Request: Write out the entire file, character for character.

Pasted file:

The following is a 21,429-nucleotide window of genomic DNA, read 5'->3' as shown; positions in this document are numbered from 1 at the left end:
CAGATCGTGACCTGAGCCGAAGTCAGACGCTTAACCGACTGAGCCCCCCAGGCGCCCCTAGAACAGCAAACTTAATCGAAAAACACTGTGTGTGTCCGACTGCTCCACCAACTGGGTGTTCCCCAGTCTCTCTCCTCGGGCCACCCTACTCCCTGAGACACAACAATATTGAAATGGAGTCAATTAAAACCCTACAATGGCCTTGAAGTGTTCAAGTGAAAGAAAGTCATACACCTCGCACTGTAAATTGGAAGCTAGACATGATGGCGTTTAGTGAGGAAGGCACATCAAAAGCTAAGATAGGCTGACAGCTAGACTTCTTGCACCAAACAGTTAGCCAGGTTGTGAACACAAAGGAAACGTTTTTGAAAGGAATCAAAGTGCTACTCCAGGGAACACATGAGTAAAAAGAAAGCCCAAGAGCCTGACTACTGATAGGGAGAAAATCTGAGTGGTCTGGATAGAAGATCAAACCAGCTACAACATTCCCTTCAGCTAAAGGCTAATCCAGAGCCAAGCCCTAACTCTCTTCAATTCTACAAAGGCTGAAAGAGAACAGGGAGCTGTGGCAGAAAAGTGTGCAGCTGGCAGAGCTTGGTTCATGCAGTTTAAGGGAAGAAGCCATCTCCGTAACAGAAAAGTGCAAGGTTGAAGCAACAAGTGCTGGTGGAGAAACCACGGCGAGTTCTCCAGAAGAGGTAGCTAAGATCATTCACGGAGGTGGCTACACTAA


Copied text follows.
The following is a 21,429-nucleotide window of genomic DNA, read 5'->3' as shown; positions in this document are numbered from 1 at the left end:
CAGATCGTGACCTGAGCCGAAGTCAGACGCTTAACCGACTGAGCCCCCCAGGCGCCCCTAGAACAGCAAACTTAATCGAAAAACACTGTGTGTGTCCGACTGCTCCACCAACTGGGTGTTCCCCAGTCTCTCTCCTCGGGCCACCCTACTCCCTGAGACACAACAATATTGAAATGGAGTCAATTAAAACCCTACAATGGCCTTGAAGTGTTCAAGTGAAAGAAAGTCATACACCTCGCACTGTAAATTGGAAGCTAGACATGATGGCGTTTAGTGAGGAAGGCACATCAAAAGCTAAGATAGGCTGACAGCTAGACTTCTTGCACCAAACAGTTAGCCAGGTTGTGAACACAAAGGAAACGTTTTTGAAAGGAATCAAAGTGCTACTCCAGGGAACACATGAGTAAAAAGAAAGCCCAAGAGCCTGACTACTGATAGGGAGAAAATCTGAGTGGTCTGGATAGAAGATCAAACCAGCTACAACATTCCCTTCAGCTAAAGGCTAATCCAGAGCCAAGCCCTAACTCTCTTCAATTCTACAAAGGCTGAAAGAGAACAGGGAGCTGTGGCAGAAAAGTGTGCAGCTGGCAGAGCTTGGTTCATGCAGTTTAAGGGAAGAAGCCATCTCCGTAACAGAAAAGTGCAAGGTTGAAGCAACAAGTGCTGGTGGAGAAACCACGGCGAGTTCTCCAGAAGAGGTAGCTAAGATCATTCACGGAGGTGGCTACACTAA